Babette was sent back to the US, which she remembered as a terrifying solo journey into the land of the enemy. Customs screeners confiscated her portrait of Hitler, and it seemed a teenage French Fascist might find little sympathy among citizens so recently stirred into battle against Nazism. However, she soon realized the postwar world could be very receptive for anti-communists, and not very concerned about their activities pre-1945. Across Europe and Asia, former enemies were put back in power, from Greece to Germany and Vietnam to the Philippines. Most famously, under Operation Paperclip, the US imported hundreds of Nazi scientists and protected them from war crimes prosecution.
In this environment, by 1949 Babette felt bold enough to include pro-Hitler statements throughout college papers while studying at Portland University, and soon after, expressed such devotion to the Third Reich at a Portland radio station that the FBI was alerted and launched a probe. They eventually concluded her Fascist tendencies presented no threat, but several years later when Babette developed professional relationships with East German academic institutions, she was put under investigation as a potential communist. This surveillance stretched over decades, with the last unredacted entry in her extensive file dated from 1975.***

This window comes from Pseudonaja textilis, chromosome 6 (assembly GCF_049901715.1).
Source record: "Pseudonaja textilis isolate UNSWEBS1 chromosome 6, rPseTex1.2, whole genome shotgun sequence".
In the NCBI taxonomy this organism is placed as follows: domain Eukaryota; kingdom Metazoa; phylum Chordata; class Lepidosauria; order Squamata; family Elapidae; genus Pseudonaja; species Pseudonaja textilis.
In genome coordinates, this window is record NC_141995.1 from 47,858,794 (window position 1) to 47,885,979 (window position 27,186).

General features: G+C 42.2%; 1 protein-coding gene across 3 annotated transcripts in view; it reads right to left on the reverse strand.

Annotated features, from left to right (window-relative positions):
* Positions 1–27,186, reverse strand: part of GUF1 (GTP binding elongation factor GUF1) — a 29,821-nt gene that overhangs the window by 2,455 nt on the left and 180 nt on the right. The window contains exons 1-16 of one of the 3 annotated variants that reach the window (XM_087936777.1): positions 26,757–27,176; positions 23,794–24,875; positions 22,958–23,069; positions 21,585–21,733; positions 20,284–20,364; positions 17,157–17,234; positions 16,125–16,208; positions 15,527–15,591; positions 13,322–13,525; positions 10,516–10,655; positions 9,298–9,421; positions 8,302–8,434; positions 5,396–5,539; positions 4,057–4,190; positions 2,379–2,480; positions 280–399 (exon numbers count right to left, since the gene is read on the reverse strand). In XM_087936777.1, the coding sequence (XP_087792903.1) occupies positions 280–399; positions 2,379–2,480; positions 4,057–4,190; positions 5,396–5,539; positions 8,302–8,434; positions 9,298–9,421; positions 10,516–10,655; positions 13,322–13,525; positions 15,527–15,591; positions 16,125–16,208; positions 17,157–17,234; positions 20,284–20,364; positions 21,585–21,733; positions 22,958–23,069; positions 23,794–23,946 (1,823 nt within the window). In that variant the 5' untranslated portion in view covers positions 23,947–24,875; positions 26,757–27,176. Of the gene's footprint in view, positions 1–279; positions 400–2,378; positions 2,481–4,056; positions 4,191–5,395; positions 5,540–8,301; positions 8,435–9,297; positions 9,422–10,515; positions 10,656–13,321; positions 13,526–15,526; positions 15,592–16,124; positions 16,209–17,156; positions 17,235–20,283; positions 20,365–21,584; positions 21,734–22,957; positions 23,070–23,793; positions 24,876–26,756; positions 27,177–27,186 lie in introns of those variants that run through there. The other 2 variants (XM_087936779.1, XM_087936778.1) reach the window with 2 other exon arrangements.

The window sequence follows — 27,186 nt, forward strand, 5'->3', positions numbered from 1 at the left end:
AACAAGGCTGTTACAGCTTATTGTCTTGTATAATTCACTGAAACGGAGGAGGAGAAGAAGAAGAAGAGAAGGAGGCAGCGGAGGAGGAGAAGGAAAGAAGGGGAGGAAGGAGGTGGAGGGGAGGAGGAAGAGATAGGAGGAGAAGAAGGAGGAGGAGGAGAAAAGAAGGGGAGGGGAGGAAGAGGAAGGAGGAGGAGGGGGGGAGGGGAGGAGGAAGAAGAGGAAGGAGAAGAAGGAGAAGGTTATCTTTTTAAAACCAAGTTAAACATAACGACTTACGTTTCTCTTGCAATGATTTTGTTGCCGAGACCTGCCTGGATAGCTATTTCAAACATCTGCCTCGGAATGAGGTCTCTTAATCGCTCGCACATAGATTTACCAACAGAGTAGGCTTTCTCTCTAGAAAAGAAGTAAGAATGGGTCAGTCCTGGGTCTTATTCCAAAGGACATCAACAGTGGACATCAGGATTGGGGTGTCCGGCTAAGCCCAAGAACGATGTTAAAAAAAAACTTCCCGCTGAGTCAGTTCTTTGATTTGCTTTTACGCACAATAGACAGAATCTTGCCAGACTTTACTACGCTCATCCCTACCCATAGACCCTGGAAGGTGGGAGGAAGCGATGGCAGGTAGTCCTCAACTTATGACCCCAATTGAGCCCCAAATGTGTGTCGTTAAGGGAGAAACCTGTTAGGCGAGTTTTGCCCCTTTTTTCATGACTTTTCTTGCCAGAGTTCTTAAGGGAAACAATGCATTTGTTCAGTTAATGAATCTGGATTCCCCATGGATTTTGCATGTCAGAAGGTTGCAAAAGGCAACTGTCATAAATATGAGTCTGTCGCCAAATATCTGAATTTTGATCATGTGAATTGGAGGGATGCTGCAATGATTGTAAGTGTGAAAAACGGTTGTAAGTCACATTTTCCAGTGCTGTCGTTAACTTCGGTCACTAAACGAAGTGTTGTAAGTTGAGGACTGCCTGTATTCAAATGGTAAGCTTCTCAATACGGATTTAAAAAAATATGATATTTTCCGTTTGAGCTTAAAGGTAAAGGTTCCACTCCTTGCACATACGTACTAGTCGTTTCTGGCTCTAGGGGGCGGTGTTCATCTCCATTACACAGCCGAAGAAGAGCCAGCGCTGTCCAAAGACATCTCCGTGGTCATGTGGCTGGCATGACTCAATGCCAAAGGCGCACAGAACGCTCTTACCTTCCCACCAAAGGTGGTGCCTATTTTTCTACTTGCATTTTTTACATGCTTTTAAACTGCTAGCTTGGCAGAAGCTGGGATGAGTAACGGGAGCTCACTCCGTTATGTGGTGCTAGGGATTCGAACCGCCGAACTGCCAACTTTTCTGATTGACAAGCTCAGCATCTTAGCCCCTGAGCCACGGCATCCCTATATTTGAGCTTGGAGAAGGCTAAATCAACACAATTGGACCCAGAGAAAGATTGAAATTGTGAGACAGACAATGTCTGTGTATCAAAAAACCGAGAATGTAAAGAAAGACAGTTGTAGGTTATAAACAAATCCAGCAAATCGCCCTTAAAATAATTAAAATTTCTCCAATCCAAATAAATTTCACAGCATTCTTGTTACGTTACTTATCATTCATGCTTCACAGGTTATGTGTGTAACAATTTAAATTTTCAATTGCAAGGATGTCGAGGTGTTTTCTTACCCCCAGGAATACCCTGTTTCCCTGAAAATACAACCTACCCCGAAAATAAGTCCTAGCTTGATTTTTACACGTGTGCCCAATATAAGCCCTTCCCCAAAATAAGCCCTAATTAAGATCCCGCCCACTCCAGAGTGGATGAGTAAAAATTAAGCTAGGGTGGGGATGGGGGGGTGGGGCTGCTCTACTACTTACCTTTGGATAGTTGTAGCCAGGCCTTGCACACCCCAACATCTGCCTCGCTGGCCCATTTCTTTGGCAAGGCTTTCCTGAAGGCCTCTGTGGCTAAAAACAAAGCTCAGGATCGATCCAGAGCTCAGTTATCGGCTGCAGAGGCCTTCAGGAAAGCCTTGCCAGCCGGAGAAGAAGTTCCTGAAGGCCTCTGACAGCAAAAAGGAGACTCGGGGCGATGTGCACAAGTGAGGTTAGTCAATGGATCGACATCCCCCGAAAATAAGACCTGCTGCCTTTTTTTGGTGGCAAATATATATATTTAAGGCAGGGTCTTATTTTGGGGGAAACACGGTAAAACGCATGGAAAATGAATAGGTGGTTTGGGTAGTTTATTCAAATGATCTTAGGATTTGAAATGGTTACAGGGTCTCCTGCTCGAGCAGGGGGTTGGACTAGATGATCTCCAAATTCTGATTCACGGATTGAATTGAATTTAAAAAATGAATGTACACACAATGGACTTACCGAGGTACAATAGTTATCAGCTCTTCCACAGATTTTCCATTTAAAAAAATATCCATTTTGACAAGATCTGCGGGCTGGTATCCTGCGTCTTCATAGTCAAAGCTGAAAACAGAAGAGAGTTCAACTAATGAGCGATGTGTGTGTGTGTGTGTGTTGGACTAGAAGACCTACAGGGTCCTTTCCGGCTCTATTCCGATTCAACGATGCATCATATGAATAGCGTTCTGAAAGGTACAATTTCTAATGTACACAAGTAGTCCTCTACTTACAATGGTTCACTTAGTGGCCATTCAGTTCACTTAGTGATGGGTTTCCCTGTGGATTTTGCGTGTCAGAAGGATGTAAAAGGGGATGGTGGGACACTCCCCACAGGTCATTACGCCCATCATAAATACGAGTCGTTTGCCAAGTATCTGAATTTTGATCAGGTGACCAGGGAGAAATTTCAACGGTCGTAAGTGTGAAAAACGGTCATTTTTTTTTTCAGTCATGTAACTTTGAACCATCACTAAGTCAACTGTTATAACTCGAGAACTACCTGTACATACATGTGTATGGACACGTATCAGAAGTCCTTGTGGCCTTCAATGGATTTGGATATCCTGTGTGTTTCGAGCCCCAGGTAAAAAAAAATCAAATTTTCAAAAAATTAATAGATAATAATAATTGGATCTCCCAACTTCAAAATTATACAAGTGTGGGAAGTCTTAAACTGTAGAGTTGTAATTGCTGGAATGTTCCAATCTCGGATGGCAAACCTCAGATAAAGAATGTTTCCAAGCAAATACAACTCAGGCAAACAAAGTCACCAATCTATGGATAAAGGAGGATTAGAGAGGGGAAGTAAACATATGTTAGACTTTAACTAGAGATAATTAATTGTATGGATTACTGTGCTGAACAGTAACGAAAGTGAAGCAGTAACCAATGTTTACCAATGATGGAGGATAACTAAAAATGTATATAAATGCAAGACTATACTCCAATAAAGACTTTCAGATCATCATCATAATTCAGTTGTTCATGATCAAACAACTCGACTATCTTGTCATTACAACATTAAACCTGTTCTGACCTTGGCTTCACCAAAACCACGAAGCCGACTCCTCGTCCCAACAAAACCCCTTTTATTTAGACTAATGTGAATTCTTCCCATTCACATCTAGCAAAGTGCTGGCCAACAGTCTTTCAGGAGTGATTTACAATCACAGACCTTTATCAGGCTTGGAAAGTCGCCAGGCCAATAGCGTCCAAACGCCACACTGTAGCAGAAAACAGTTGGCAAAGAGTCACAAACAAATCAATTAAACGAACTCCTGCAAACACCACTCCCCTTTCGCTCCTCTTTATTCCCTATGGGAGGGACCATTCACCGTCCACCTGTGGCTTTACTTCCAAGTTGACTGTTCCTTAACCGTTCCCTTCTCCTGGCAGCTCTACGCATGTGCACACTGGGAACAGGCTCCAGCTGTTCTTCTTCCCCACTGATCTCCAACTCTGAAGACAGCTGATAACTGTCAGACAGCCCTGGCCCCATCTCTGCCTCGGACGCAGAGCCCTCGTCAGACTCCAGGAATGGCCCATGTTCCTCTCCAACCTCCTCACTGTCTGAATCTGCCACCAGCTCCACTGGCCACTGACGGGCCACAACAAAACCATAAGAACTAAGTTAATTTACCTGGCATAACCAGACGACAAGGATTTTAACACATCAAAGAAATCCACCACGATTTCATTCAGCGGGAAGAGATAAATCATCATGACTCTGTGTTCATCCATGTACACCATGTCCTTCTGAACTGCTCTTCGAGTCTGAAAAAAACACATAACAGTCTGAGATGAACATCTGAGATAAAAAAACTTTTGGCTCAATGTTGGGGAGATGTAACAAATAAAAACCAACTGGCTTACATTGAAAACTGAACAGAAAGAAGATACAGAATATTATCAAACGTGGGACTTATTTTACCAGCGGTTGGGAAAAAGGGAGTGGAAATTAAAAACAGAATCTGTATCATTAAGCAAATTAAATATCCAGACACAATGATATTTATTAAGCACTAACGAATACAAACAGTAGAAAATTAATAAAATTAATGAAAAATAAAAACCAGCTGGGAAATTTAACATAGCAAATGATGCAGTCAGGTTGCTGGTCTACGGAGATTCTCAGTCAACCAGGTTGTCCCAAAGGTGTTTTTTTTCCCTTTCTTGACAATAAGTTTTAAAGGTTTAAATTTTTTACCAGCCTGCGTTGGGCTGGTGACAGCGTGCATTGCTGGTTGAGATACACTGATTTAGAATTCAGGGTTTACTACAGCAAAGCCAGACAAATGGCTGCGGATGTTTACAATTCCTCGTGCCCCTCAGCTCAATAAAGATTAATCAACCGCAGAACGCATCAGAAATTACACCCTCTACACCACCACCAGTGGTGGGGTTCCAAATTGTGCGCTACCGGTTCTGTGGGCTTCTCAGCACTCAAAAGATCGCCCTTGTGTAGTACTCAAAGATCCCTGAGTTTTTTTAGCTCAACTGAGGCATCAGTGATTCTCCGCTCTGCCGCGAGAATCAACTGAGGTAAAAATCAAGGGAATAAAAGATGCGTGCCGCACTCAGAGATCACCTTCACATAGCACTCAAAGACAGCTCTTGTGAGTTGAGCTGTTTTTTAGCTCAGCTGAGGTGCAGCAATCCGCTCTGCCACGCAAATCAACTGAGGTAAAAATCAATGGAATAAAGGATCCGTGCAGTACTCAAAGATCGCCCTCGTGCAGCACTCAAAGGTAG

If anything valuable was learned from my relationship with Babette that can help activists opposing emergent Right wing power in our times, it is recognizing Fascism’s dynamic flexibility. All too frequently, Leftists view the ideology through obsolete prisms forged by decades of simplistic historical interpretation. Successful analysis must be sinewy and tough, not so brittle it splinters.
Here’s one example: A year or so ago, I marched with a column of anti-Fascists in downtown Portland during an action confronting Patriot Prayer, a Right wing group notorious for its association with a man who murdered two locals during a 2017 racist assault. We passed several people, apparently tourists, and they asked what was afoot, gesturing at the flags and banners up ahead. A comrade informed them we were opposing Nazis, at which point the visitors shivered in terror! Afterwards I called for a discussion about proper terminology, because if those tourists had ventured closer, expecting goose-stepping Aryans in Waffen SS regalia or White racist skinheads, they would have been confused by the largely suburban Patriot Prayer crowd which usually includes several people of color (including the founder) and no obvious swastikas on display. I recommended substituting Fascist in the future as a less sensational but more accurate description of them.